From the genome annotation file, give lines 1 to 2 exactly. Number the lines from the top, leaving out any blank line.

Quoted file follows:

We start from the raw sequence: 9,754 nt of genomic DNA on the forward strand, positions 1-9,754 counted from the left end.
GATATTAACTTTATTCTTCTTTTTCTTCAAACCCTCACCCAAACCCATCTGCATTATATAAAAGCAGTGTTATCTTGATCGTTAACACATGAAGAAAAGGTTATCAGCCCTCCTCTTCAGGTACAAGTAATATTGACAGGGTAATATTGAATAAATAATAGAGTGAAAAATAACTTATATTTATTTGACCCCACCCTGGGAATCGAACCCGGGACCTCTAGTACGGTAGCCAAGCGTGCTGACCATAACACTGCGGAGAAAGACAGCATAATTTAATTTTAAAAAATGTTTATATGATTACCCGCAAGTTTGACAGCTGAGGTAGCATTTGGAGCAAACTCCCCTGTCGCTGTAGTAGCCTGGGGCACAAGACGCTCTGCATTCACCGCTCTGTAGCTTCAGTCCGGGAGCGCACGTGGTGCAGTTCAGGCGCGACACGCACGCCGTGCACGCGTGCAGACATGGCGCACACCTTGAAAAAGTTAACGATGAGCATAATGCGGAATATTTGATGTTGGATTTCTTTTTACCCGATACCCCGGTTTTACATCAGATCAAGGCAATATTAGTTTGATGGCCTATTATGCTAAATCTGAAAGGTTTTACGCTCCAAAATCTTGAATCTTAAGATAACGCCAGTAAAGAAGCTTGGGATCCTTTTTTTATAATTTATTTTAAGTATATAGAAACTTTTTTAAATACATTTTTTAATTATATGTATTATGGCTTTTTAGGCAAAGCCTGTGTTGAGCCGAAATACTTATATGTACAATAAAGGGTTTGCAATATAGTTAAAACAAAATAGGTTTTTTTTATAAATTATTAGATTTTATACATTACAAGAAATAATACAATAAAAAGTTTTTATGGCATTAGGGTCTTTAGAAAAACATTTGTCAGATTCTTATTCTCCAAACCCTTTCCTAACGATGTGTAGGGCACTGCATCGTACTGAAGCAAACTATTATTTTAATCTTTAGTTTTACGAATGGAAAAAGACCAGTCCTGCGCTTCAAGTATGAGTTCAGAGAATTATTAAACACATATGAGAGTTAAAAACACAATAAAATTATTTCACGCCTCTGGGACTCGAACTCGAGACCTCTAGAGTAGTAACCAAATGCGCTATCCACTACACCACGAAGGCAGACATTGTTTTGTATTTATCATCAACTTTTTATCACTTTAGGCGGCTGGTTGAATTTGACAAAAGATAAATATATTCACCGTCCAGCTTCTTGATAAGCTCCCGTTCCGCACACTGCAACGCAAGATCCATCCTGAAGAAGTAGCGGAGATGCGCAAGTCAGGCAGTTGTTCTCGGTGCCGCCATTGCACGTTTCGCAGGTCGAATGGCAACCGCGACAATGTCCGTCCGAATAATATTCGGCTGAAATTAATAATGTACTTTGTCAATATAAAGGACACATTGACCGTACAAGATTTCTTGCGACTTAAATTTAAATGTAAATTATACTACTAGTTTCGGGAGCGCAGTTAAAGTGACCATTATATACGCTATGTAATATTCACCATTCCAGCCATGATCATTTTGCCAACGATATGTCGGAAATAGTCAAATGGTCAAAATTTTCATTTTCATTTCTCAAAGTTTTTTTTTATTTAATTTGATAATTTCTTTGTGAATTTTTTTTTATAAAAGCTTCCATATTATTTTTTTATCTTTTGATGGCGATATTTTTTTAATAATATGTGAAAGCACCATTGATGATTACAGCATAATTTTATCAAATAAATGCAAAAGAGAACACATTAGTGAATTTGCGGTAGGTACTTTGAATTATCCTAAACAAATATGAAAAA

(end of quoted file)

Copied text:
We start from the raw sequence: 9,754 nt of genomic DNA on the forward strand, positions 1-9,754 counted from the left end.
GATATTAACTTTATTCTTCTTTTTCTTCAAACCCTCACCCAAACCCATCTGCATTATATAAAAGCAGTGTTATCTTGATCGTTAACACATGAAGAAAAGGTTATCAGCCCTCCTCTTCAGGTACAAGTAATATTGACAGGGTAATATTGAATAAATAATAGAGTGAAAAATAACTTATATTTATTTGACCCCACCCTGGGAATCGAACCCGGGACCTCTAGTACGGTAGCCAAGCGTGCTGACCATAACACTGCGGAGAAAGACAGCATAATTTAATTTTAAAAAATGTTTATATGATTACCCGCAAGTTTGACAGCTGAGGTAGCATTTGGAGCAAACTCCCCTGTCGCTGTAGTAGCCTGGGGCACAAGACGCTCTGCATTCACCGCTCTGTAGCTTCAGTCCGGGAGCGCACGTGGTGCAGTTCAGGCGCGACACGCACGCCGTGCACGCGTGCAGACATGGCGCACACCTTGAAAAAGTTAACGATGAGCATAATGCGGAATATTTGATGTTGGATTTCTTTTTACCCGATACCCCGGTTTTACATCAGATCAAGGCAATATTAGTTTGATGGCCTATTATGCTAAATCTGAAAGGTTTTACGCTCCAAAATCTTGAATCTTAAGATAACGCCAGTAAAGAAGCTTGGGATCCTTTTTTTATAATTTATTTTAAGTATATAGAAACTTTTTTAAATACATTTTTTAATTATATGTATTATGGCTTTTTAGGCAAAGCCTGTGTTGAGCCGAAATACTTATATGTACAATAAAGGGTTTGCAATATAGTTAAAACAAAATAGGTTTTTTTTATAAATTATTAGATTTTATACATTACAAGAAATAATACAATAAAAAGTTTTTATGGCATTAGGGTCTTTAGAAAAACATTTGTCAGATTCTTATTCTCCAAACCCTTTCCTAACGATGTGTAGGGCACTGCATCGTACTGAAGCAAACTATTATTTTAATCTTTAGTTTTACGAATGGAAAAAGACCAGTCCTGCGCTTCAAGTATGAGTTCAGAGAATTATTAAACACATATGAGAGTTAAAAACACAATAAAATTATTTCACGCCTCTGGGACTCGAACTCGAGACCTCTAGAGTAGTAACCAAATGCGCTATCCACTACACCACGAAGGCAGACATTGTTTTGTATTTATCATCAACTTTTTATCACTTTAGGCGGCTGGTTGAATTTGACAAAAGATAAATATATTCACCGTCCAGCTTCTTGATAAGCTCCCGTTCCGCACACTGCAACGCAAGATCCATCCTGAAGAAGTAGCGGAGATGCGCAAGTCAGGCAGTTGTTCTCGGTGCCGCCATTGCACGTTTCGCAGGTCGAATGGCAACCGCGACAATGTCCGTCCGAATAATATTCGGCTGAAATTAATAATGTACTTTGTCAATATAAAGGACACATTGACCGTACAAGATTTCTTGCGACTTAAATTTAAATGTAAATTATACTACTAGTTTCGGGAGCGCAGTTAAAGTGACCATTATATACGCTATGTAATATTCACCATTCCAGCCATGATCATTTTGCCAACGATATGTCGGAAATAGTCAAATGGTCAAAATTTTCATTTTCATTTCTCAAAGTTTTTTTTTATTTAATTTGATAATTTCTTTGTGAATTTTTTTTTATAAAAGCTTCCATATTATTTTTTTATCTTTTGATGGCGATATTTTTTTAATAATATGTGAAAGCACCATTGATGATTACAGCATAATTTTATCAAATAAATGCAAAAGAGAACACATTAGTGAATTTGCGGTAGGTACTTTGAATTATCCTAAACAAATATGAAAAA